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    #1

    start from scratch/tearing your hair out/sweep away/day-to-day/order take out/invade

    Dear teachers,

    Would you be kind enough to tell me whether I am right with my interpretation of the expressions in bold in the following sentences?

    Joseph Sherlock, a small-business management consultant based near Portland, Oregon, says companies that start from scratch often struggle with this phenomenon when they reach $1 to $2 million in sales.

    start from scratch = from the very beginning, from the outset; from nothing

    That's a good threshold to start tearing your hair out.

    tearing your hair out = if someone is tearing their hair out, they are extremely worried or agitated about something

    Management issues take up more of your time, leaving less time for you to develop new products or services.

    take up = use up or occupy entirely

    At both thresholds, business owners must take time to consider their desires and goals, to avoid being swept away by the demands of running their companies.

    sweep away = engross; overwhelm emotionally

    Of course, you must be serious about giving up control of day-to-day operations.

    day-to-day = occurring on a routine or daily basis

    At the end of the day, all of the ideas go up on the wall.

    go up on the wall = make public

    I would like to propose a toast to my kid sister.

    to propose a toast = to raise up a glass of champagne at a meal and say kind words about somebody

    How amazing! One day you order take out, and it changes your life.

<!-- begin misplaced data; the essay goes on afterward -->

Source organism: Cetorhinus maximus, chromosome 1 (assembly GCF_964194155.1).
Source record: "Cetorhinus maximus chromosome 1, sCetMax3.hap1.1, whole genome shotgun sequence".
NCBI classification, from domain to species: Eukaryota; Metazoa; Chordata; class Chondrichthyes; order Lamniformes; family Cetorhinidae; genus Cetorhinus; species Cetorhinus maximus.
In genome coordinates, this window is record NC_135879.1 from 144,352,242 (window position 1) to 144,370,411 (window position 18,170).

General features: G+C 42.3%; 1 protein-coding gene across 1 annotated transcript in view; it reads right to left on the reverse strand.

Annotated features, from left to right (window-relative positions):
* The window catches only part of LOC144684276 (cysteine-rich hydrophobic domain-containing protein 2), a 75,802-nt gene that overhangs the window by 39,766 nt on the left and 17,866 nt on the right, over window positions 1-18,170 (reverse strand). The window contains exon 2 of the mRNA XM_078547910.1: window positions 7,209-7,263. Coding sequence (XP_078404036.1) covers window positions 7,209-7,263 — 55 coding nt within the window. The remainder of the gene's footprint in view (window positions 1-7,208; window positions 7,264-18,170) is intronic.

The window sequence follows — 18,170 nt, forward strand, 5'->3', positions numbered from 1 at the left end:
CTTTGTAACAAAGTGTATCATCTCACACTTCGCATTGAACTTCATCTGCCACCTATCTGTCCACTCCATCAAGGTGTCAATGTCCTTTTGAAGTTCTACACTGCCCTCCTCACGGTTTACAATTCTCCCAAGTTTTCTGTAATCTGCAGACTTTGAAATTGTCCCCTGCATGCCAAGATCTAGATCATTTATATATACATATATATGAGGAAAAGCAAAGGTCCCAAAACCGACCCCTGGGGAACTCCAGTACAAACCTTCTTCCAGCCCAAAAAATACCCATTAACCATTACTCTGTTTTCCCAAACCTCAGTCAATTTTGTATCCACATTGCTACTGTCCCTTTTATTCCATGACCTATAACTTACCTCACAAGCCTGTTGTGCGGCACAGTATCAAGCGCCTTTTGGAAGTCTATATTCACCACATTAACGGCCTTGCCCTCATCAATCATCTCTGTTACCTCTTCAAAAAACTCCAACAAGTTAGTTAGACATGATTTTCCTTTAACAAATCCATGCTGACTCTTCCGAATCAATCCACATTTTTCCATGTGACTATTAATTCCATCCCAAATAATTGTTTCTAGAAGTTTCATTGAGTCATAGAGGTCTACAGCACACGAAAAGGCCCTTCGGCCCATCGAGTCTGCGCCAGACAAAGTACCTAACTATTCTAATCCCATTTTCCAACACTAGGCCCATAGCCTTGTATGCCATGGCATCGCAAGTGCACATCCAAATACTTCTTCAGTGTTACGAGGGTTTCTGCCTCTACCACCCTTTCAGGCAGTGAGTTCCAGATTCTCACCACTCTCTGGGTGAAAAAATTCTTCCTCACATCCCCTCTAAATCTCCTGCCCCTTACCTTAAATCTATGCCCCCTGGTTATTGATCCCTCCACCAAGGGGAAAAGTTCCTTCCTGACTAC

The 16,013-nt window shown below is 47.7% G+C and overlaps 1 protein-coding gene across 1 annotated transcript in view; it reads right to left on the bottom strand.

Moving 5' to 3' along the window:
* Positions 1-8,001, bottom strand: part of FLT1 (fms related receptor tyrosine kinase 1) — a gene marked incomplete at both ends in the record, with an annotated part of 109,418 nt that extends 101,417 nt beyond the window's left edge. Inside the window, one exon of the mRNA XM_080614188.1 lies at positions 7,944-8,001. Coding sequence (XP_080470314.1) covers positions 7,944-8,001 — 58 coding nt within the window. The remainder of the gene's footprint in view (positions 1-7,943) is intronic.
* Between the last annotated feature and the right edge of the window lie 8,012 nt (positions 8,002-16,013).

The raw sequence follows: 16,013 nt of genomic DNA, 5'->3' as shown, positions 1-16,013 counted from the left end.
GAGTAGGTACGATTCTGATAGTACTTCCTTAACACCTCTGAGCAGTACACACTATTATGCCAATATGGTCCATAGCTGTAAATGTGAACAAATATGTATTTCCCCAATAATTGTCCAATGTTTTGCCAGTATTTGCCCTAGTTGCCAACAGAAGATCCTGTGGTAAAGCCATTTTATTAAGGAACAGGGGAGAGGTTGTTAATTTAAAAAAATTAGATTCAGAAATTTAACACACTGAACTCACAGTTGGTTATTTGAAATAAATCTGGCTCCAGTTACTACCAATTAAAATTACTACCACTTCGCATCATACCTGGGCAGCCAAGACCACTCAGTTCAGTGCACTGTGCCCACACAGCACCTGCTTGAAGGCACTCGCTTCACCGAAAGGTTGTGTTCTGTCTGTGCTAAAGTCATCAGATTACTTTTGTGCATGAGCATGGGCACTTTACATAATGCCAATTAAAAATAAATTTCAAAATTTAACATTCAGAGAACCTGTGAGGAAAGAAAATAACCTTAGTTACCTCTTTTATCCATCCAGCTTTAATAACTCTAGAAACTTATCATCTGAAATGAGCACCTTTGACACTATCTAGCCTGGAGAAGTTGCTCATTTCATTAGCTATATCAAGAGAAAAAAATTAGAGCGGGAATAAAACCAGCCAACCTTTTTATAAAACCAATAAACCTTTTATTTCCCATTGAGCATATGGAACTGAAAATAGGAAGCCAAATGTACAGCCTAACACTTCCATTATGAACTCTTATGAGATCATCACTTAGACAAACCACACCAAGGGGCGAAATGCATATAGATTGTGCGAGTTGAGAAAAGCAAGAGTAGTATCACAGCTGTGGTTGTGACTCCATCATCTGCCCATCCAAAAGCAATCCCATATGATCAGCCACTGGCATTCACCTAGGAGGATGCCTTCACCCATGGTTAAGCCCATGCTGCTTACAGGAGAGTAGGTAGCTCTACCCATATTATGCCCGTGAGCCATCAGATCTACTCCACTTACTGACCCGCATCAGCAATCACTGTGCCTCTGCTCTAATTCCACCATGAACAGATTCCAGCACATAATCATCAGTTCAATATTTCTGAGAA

order take out = ask a restaurant for food to be eaten elsewhere (usually at home)

    It took several years before everything worked like clockwork in that department.

    to work like clockwork = to work well or efficiently

    Is he busy? Not really, he’s out on the deck.

    on the deck = available, ready for action

    You are on the air!

    on the air = to be in the process of being broadcast over TV or radio

    I don’t want to invade your privacy.

    invade = to intrude upon, infringe, encroach on, violate

    Thank you for your efforts.

    Regards,

    V.

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    #2

    Exclamation Re: start from scratch/tearing your hair out/sweep away/day-to-day/order take out/inv

    Quote Originally Posted by vil View Post
    Dear teachers,

    Would you be kind enough to tell me whether I am right with my interpretation of the expressions in bold in the following sentences?
    I was so upset, I almost went up the wall. We went up the wall waiting for you.

    Of course, you must be serious about giving up control over day-to-day operations.

    day-to-day = occurring on a routine or daily basis

    At the end of the day, all of the ideas go up on the wall.

    go up on the wall = make public (I am not sure, but go up the wall is used both as literally and idiomatically)
    Go up the wall = to exhibit great frustration
    We went up the wall waiting for you.

    Thank you for your efforts.

    Regards,

    V.
    I think use of control over is more common than control of in such situations.
    The police has complete control over the situation.
    He has a greater control over his mind.

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